Each manufacturer has its own particular shades of colors. By manufacturer they are (from most common to least):
Pitney-Bowes: red, salmon, black, blue, green, brown, violet, orange
Friden: red, red-violet, black, blue, green, orange
Postalia: red, black, blue, green, brown
NCR: purple, black, green, blue, pink
Hasler: red, blue, green
Many other color varieties exist. They are caused by the use of non-standard inks and by mixing inks. In a few instances, multi-colored impressions have been produced by applying different colored inks to separate areas of the ink roller.
In order to speed up the sorting, facing, and postmarking of mail, in the early 1960's the U.S. Postal Service began experimenting with luminescent (fluorescent and phosphorescent) coatings on adhesive stamps. With meters, experiments using fluorescent inks were carried out by Pitney-Bowes in the late 1960's. In September 1972, Pitney-Bowes was awarded a contract from the U.S.P.S to distribute special samples of a machine-detectable postage meter ink to 240,000 meter users. Metered mail using this fluorescent ink can be detected by the same sorting and facing equipment used for postage stamps. Therefore, those pieces of metered mail not bundled by the mailer can be sorted and faced together with ordinary adhesive stamped mail.
Fluorescent ink has been required for all metered mail in the United States since 1 July 1973. Pitney-Bowes' fluorescent ink often shows up poorly as a salmon pink color. Friden's fluorescent ink is frequently a red-violet color.
Town and date marks
The Town Mark (TM) is that part of the stamp which contains the identification (town, state) of the post office where the meter is licensed plus the date of mailing. On most U.S. meters the TM is a circular mark immediately left of the frank. Meter designs in Group A have no town mark, and those in Groups E and F have straight-line town marks.
Town mark circles can be single (SC), double (DC), or broken inner circle (BIC), i.e., a single circle with arcs inside. Modern digital meter stamps mostly have straight line town marks.
Town marks can also be absent. Before 1951 postal laws and regulations banned the date of mailing and the name of the originating post office from the front of registered mail. (On the back was OK.) Prior to this date metered registered mail normally showed the frank without a town mark. The catalog listings show only the town mark formats that are normally found with the stamp. Users should be aware that "without town mark" was an option for nearly all the stamp types.
Town marks occasionally include the name of the postal station as well as the town and state. Mailing permit numbers also can be found inside the town mark and are listed in the catalog as small letter varieties.
Starting in the 1960s meters used by some mailers occasionally contained the postal (ZIP) code rather than or in addition to the post office name. Most such town marks were in the form of MAILED FROM ZIP CODE plus number. Variations are MAILED FROM ZIP and MAILED FROM. These "MFZC" town marks are common and are not listed as varieties in the catalog. Town marks containing the town and state as well as the ZIP code are scarce, and these are listed as small letter varieties.
Town mark spelling errors are not normally listed.
Beginning in 1963 new postal rates required unusual postage values that incorporated fractions of a cent. None of the meters in use at the time could print these fractional values. While new more versatile meters were being developed meter manufacturers supplied customers with surcharge slugs to show that the extra fractional value was accounted for. Meter users paid for the fractional values by providing the Post Office with sheets of paper with meter stamps affixed totaling that fractional postage used.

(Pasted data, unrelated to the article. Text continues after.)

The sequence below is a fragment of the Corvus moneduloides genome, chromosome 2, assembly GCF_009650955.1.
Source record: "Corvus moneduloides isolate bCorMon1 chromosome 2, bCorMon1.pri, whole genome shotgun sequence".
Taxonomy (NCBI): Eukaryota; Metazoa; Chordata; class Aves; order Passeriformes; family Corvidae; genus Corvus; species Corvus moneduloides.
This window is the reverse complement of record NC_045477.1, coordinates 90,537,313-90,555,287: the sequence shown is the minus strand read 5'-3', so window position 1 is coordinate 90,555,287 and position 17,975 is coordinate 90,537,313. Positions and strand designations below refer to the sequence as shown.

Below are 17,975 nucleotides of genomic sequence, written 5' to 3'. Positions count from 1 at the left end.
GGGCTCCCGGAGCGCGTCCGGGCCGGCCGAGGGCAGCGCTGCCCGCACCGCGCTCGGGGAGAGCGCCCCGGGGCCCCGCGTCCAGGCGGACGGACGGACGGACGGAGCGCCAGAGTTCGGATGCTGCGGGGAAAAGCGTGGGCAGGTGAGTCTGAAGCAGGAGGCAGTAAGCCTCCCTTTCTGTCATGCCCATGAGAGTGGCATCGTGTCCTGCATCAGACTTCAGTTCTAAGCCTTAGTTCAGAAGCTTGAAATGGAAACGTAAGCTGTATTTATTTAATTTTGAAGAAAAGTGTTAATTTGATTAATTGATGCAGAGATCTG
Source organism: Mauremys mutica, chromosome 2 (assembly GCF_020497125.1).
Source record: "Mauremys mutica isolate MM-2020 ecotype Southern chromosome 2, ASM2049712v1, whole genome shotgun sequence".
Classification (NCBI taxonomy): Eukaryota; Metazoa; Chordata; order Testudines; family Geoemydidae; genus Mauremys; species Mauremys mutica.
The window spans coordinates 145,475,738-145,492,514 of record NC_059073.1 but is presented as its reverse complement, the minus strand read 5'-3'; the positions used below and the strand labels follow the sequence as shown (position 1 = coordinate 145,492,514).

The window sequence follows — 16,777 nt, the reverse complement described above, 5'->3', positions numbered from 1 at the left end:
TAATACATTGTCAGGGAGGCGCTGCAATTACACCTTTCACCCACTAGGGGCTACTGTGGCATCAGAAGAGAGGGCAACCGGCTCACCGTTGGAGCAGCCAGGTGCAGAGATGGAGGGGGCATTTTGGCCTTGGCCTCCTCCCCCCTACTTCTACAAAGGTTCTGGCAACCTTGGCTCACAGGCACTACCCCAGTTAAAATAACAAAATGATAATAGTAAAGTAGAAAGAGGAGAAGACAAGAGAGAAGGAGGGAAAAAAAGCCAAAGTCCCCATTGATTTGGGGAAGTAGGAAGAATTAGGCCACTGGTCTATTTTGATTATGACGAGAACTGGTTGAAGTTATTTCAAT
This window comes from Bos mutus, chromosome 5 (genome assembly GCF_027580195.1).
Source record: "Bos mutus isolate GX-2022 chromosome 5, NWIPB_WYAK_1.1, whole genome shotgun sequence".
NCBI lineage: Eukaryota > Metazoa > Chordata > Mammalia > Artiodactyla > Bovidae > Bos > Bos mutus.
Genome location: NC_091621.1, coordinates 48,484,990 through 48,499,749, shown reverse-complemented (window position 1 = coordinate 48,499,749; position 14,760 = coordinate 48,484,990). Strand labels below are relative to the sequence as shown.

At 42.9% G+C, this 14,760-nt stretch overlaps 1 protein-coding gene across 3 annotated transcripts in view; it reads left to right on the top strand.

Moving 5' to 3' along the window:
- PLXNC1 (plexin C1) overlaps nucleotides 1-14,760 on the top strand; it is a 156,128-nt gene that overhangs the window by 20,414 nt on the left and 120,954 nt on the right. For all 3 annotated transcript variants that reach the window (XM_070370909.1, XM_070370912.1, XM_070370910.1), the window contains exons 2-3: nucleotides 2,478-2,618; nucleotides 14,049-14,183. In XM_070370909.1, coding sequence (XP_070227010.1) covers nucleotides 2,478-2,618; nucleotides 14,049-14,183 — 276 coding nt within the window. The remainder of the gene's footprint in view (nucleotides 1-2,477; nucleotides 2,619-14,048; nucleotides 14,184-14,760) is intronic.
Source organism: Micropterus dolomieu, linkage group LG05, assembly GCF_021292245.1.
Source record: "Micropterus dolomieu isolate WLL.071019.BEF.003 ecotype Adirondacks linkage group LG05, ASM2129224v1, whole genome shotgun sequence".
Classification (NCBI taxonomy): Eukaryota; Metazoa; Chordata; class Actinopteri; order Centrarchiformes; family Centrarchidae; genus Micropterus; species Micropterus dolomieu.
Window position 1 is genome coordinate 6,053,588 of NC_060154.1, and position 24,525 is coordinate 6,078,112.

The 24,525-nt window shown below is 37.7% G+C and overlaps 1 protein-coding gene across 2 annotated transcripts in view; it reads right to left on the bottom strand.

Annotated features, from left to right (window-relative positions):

Surcharge slugs usually included the mail classification such as "Bulk Rate" or "Nonprofit Organization" as well as the fractional value.
Essays / Specimens / Tests / Proofs
Many meter stamp collectors are confused about essays, specimens and proofs because the terms have slightly different meanings when applied to traditional press-printed postage stamps.
Generally speaking, a meter stamp ESSAY is an experiment, a trial impression of a stamp design. In practice the term has come to mean only those trial impressions that are abandoned and never reach production. Essay designs that reach production are called pre-production proofs. Meter stamp essays are almost universally rare.
A meter stamp SPECIMEN is an impression from a die that has been designed or modified to show that it is not meant for postage. This is done by incorporating "SPECIMEN", "SAMPLE", "VOID" or similar wording into the die or by eliminating all references to “U.S. Postage". Most, but not all specimens also have no meter number or an all zero number. Many have the generic "CITY / STATE" in the town mark. Specimens are not experimental nor are they rare except in a few cases. They are used mostly for promotional purposes, handed out at office equipment shows and in similar venues.
TEST stamps are similar to Specimens but are used internally by meter companies to preview town marks, slugs and slogans. They are not meant to be seen by the public.
A meter stamp PROOF is a pre-production impression of an approved stamp design. Such proofs can be distinguished from regularly issued stamps by a pre-release date (if known), unusual postage value such as all nines or all zeros, or by the item being on an unaddressed card or envelope with the return address of the manufacturer. Some proofs have the word "PROOF" or "SPECIMEN" printed or handstamped on or near the impression. Such pre-production proofs are uncommon to rare.
Stamps from regularly issued meters can have these features and are easily mistaken for pre-production proofs. These so-called "favor proof" impressions are not true proofs and have less value than postally used meter stamps.
Rarity and Value
Many stamps in the catalog are assigned an availability factor as follows:
- [C] Common to fairly common
- [S] Scarce
- [R] Rare, difficult to find
- [RR] Very rare
- [RRR] Exceptionally rare
- [RRRR] Extremely rare to unique
For those stamps where the availability is unknown a range such as [RR-RRRR] may be used.
These availability factors are estimates based on a 1994 Meter Stamp Society survey of the largest collections known at the time plus our own decades of buying and selling experience.
Dollar values are not provided because they are unreliable and go out of date quickly. For what it's worth, here are my personal estimates of 2016 dollar values for nice examples of items in each category.
- [C] free to $5
- [S] free to $15
- [R] $5 to $35
- [RR] $10 to $75
- [RRR] $20 to $150
- [RRRR] $25 to thousands
Notice both the wide ranges and the overlap. Minor varieties, even if extremely rare do not sell for thousands of dollars, and really fine examples of relatively common items can bring several tens of dollars.
Stamps without an availability factor are nearly always [C] but with some of them I just don't know.